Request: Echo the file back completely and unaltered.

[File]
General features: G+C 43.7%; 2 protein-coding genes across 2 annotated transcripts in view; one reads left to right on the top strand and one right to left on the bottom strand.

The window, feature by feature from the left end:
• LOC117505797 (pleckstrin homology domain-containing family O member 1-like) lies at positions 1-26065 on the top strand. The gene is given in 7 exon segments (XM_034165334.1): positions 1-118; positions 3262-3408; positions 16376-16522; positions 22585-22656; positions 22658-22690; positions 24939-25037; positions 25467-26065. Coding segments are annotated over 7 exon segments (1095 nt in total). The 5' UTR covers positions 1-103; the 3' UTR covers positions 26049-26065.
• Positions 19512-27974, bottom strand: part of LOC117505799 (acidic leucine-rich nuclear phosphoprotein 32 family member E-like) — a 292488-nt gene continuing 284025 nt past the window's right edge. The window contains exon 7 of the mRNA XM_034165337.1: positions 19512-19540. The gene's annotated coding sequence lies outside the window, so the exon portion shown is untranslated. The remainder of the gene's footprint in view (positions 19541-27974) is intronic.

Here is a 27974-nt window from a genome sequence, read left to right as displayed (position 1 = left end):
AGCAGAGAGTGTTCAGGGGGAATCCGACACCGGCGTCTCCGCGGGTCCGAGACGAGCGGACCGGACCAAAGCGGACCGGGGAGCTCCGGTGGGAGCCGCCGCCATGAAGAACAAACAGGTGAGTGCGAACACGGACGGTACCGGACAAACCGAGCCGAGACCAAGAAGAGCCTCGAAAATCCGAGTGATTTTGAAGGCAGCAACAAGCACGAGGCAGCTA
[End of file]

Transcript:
General features: G+C 43.7%; 2 protein-coding genes across 2 annotated transcripts in view; one reads left to right on the top strand and one right to left on the bottom strand.

The window, feature by feature from the left end:
• LOC117505797 (pleckstrin homology domain-containing family O member 1-like) lies at positions 1-26065 on the top strand. The gene is given in 7 exon segments (XM_034165334.1): positions 1-118; positions 3262-3408; positions 16376-16522; positions 22585-22656; positions 22658-22690; positions 24939-25037; positions 25467-26065. Coding segments are annotated over 7 exon segments (1095 nt in total). The 5' UTR covers positions 1-103; the 3' UTR covers positions 26049-26065.
• Positions 19512-27974, bottom strand: part of LOC117505799 (acidic leucine-rich nuclear phosphoprotein 32 family member E-like) — a 292488-nt gene continuing 284025 nt past the window's right edge. The window contains exon 7 of the mRNA XM_034165337.1: positions 19512-19540. The gene's annotated coding sequence lies outside the window, so the exon portion shown is untranslated. The remainder of the gene's footprint in view (positions 19541-27974) is intronic.

Here is a 27974-nt window from a genome sequence, read left to right as displayed (position 1 = left end):
AGCAGAGAGTGTTCAGGGGGAATCCGACACCGGCGTCTCCGCGGGTCCGAGACGAGCGGACCGGACCAAAGCGGACCGGGGAGCTCCGGTGGGAGCCGCCGCCATGAAGAACAAACAGGTGAGTGCGAACACGGACGGTACCGGACAAACCGAGCCGAGACCAAGAAGAGCCTCGAAAATCCGAGTGATTTTGAAGGCAGCAACAAGCACGAGGCAGCTA